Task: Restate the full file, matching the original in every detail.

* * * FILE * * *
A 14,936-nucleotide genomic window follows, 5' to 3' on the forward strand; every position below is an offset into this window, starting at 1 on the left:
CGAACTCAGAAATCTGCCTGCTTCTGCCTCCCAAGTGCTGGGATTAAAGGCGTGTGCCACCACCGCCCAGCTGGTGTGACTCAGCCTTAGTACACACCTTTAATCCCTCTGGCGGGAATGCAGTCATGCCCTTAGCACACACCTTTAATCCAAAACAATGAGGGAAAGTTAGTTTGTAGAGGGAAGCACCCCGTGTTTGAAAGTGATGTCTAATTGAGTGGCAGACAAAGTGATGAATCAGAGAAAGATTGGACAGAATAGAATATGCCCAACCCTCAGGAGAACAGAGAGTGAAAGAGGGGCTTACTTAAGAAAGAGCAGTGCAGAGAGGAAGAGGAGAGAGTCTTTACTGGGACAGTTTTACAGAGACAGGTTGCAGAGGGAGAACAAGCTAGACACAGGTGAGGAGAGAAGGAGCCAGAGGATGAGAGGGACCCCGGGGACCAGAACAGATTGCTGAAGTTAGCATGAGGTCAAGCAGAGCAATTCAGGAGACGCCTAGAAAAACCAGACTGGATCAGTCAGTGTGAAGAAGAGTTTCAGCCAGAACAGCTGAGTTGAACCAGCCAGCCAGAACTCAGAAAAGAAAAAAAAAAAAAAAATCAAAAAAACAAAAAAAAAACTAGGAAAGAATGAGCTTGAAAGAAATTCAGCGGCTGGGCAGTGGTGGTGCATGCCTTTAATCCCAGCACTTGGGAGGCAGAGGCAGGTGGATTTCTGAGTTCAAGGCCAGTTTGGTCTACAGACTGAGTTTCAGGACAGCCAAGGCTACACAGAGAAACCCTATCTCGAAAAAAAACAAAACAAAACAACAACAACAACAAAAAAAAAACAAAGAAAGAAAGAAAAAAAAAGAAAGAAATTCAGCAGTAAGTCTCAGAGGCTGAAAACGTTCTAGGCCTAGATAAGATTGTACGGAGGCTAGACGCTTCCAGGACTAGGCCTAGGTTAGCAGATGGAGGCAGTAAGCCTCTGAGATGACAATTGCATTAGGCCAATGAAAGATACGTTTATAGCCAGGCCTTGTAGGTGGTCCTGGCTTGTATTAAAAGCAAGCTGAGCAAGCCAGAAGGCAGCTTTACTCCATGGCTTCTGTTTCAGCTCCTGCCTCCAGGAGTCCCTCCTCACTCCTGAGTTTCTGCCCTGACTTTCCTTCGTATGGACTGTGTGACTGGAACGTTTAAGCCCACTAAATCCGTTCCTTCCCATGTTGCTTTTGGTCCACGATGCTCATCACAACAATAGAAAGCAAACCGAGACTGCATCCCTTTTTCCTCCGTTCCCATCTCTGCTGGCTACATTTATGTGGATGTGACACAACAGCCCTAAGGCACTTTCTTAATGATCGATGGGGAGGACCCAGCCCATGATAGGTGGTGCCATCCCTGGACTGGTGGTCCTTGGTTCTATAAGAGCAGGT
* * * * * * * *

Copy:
A 14,936-nucleotide genomic window follows, 5' to 3' on the forward strand; every position below is an offset into this window, starting at 1 on the left:
CGAACTCAGAAATCTGCCTGCTTCTGCCTCCCAAGTGCTGGGATTAAAGGCGTGTGCCACCACCGCCCAGCTGGTGTGACTCAGCCTTAGTACACACCTTTAATCCCTCTGGCGGGAATGCAGTCATGCCCTTAGCACACACCTTTAATCCAAAACAATGAGGGAAAGTTAGTTTGTAGAGGGAAGCACCCCGTGTTTGAAAGTGATGTCTAATTGAGTGGCAGACAAAGTGATGAATCAGAGAAAGATTGGACAGAATAGAATATGCCCAACCCTCAGGAGAACAGAGAGTGAAAGAGGGGCTTACTTAAGAAAGAGCAGTGCAGAGAGGAAGAGGAGAGAGTCTTTACTGGGACAGTTTTACAGAGACAGGTTGCAGAGGGAGAACAAGCTAGACACAGGTGAGGAGAGAAGGAGCCAGAGGATGAGAGGGACCCCGGGGACCAGAACAGATTGCTGAAGTTAGCATGAGGTCAAGCAGAGCAATTCAGGAGACGCCTAGAAAAACCAGACTGGATCAGTCAGTGTGAAGAAGAGTTTCAGCCAGAACAGCTGAGTTGAACCAGCCAGCCAGAACTCAGAAAAGAAAAAAAAAAAAAAAATCAAAAAAACAAAAAAAAAACTAGGAAAGAATGAGCTTGAAAGAAATTCAGCGGCTGGGCAGTGGTGGTGCATGCCTTTAATCCCAGCACTTGGGAGGCAGAGGCAGGTGGATTTCTGAGTTCAAGGCCAGTTTGGTCTACAGACTGAGTTTCAGGACAGCCAAGGCTACACAGAGAAACCCTATCTCGAAAAAAAACAAAACAAAACAACAACAACAACAAAAAAAAAACAAAGAAAGAAAGAAAAAAAAAGAAAGAAATTCAGCAGTAAGTCTCAGAGGCTGAAAACGTTCTAGGCCTAGATAAGATTGTACGGAGGCTAGACGCTTCCAGGACTAGGCCTAGGTTAGCAGATGGAGGCAGTAAGCCTCTGAGATGACAATTGCATTAGGCCAATGAAAGATACGTTTATAGCCAGGCCTTGTAGGTGGTCCTGGCTTGTATTAAAAGCAAGCTGAGCAAGCCAGAAGGCAGCTTTACTCCATGGCTTCTGTTTCAGCTCCTGCCTCCAGGAGTCCCTCCTCACTCCTGAGTTTCTGCCCTGACTTTCCTTCGTATGGACTGTGTGACTGGAACGTTTAAGCCCACTAAATCCGTTCCTTCCCATGTTGCTTTTGGTCCACGATGCTCATCACAACAATAGAAAGCAAACCGAGACTGCATCCCTTTTTCCTCCGTTCCCATCTCTGCTGGCTACATTTATGTGGATGTGACACAACAGCCCTAAGGCACTTTCTTAATGATCGATGGGGAGGACCCAGCCCATGATAGGTGGTGCCATCCCTGGACTGGTGGTCCTTGGTTCTATAAGAGCAGGT